Or put in still other words, the first rule of the game is that this game is serious, i.e., is not a game. This might be called the primordial “repression.” By this I do not mean that it is an event at the temporal beginnings of human life, but rather that it may be our most deeply ingrained social attitude. But just as soon as we feel that certain things, such as survival, are serious necessities, life becomes problematic in a very special sense quite different from, say, the problems of chess or of science. Life and problem become the same; the human situation becomes a predicament for which there is no solution. Man then behaves as a self-frustrating organism, and this behavior can be seen in many different ways. For example, one of our greatest assets for survival is our sense of time, our marvelously sensitive memory, which enables us to predict the future from the pattern of the past. Yet awareness of time ceases to be an asset when concern for the future makes it almost impossible to live fully in the present, or when increasing knowledge of the future makes it increasingly certain that beyond a brief span we have no future. If, too, man’s growing sensitivity requires that he become more and more aware of himself as an individual, if social institutions are designed more and more to foster the unique person, not only are we in great danger of overpopulating but also we are betting and concentrating upon man in his most vulnerable and impermanent form.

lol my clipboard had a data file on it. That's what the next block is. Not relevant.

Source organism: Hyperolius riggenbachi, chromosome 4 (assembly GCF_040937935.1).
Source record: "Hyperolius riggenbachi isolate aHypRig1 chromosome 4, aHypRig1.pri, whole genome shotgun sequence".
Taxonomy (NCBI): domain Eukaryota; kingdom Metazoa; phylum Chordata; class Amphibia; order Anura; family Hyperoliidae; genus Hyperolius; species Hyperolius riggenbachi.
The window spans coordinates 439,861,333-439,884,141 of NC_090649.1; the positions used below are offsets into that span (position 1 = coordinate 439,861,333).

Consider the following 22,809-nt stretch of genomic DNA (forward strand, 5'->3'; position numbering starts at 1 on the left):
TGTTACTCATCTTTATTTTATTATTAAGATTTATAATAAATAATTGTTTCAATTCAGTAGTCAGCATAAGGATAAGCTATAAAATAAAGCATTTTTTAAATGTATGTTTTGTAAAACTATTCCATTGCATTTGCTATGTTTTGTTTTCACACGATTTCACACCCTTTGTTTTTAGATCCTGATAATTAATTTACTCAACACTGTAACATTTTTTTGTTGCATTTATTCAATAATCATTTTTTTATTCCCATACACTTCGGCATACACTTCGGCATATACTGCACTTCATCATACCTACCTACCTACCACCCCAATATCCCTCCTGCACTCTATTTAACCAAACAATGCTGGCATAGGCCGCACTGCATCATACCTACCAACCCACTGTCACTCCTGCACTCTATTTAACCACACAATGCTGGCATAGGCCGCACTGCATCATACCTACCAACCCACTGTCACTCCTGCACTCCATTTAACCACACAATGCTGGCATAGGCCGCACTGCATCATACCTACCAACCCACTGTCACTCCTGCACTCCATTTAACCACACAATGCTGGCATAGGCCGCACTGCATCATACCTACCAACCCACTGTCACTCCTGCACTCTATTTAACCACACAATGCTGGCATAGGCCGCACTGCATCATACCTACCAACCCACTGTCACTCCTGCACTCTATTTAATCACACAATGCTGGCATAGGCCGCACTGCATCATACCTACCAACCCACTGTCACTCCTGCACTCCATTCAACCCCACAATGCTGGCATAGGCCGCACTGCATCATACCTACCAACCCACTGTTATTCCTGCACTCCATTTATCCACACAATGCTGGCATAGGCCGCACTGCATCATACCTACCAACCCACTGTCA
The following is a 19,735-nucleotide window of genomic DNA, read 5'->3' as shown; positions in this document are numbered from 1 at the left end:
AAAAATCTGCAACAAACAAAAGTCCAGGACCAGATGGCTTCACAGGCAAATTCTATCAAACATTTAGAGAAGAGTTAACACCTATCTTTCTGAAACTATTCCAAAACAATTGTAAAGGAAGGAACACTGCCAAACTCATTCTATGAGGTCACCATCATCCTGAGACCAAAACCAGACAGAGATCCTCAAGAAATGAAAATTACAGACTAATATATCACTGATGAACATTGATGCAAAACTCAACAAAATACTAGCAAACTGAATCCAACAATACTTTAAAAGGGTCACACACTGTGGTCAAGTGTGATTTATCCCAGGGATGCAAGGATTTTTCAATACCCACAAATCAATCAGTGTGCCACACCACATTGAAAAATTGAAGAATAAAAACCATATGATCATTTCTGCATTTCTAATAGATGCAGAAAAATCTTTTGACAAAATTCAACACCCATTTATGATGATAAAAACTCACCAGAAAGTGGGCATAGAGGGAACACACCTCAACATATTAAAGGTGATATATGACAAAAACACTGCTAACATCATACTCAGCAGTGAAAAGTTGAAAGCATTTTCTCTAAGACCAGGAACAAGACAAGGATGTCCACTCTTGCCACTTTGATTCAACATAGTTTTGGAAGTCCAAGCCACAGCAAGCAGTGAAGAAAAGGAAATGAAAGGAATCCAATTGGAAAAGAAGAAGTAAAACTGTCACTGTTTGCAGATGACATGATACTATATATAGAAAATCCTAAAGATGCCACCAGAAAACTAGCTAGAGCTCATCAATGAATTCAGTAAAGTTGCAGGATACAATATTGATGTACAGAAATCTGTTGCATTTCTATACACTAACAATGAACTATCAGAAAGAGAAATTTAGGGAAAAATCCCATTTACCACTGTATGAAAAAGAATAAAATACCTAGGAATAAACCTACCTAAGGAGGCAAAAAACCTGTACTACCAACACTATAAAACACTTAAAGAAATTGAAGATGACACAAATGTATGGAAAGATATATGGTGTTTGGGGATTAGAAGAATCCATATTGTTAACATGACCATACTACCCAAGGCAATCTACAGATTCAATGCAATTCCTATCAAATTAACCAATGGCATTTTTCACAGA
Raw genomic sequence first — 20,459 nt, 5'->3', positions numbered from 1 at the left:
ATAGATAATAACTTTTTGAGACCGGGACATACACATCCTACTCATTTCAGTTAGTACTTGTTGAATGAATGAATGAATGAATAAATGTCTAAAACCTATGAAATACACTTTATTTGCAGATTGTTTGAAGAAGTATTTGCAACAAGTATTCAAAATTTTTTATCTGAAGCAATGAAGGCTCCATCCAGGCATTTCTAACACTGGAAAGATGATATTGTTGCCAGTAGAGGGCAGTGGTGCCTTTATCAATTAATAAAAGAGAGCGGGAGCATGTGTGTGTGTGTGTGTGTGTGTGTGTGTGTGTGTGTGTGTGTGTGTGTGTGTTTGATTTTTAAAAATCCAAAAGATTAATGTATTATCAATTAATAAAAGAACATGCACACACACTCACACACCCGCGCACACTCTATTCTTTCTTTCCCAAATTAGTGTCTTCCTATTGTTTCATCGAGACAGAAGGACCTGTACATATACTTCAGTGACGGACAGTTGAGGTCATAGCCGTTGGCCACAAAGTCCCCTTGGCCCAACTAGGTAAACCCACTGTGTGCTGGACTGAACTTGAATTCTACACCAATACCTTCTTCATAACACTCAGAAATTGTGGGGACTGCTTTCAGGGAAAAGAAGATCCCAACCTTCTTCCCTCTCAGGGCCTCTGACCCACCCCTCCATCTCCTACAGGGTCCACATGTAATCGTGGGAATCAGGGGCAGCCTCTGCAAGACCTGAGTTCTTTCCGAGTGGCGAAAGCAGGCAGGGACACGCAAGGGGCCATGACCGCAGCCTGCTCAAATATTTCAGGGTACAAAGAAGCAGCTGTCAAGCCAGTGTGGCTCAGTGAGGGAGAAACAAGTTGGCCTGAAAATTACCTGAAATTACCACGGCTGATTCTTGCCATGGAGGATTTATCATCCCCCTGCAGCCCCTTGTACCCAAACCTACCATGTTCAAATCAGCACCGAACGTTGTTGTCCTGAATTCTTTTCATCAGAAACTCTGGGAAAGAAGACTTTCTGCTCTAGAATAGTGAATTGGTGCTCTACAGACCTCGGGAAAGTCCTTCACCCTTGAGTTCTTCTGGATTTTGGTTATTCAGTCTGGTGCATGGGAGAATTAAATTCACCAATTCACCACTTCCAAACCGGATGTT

Alan Watts (6 January 1915 – 16 November 1973) was a British-born American philosopher, writer, speaker, and counterculture hero, best known as an interpreter of Asian philosophies for a Western audience. He wrote over 25 books and numerous articles weaving scientific knowledge into the teachings of Eastern and Western religion and philosophy, including Psychotherapy East & West.

Excerpted from the book Psychotherapy East & West. Copyright ©1989 by Anne Watts and Joan Watts. Printed with permission from New World Library —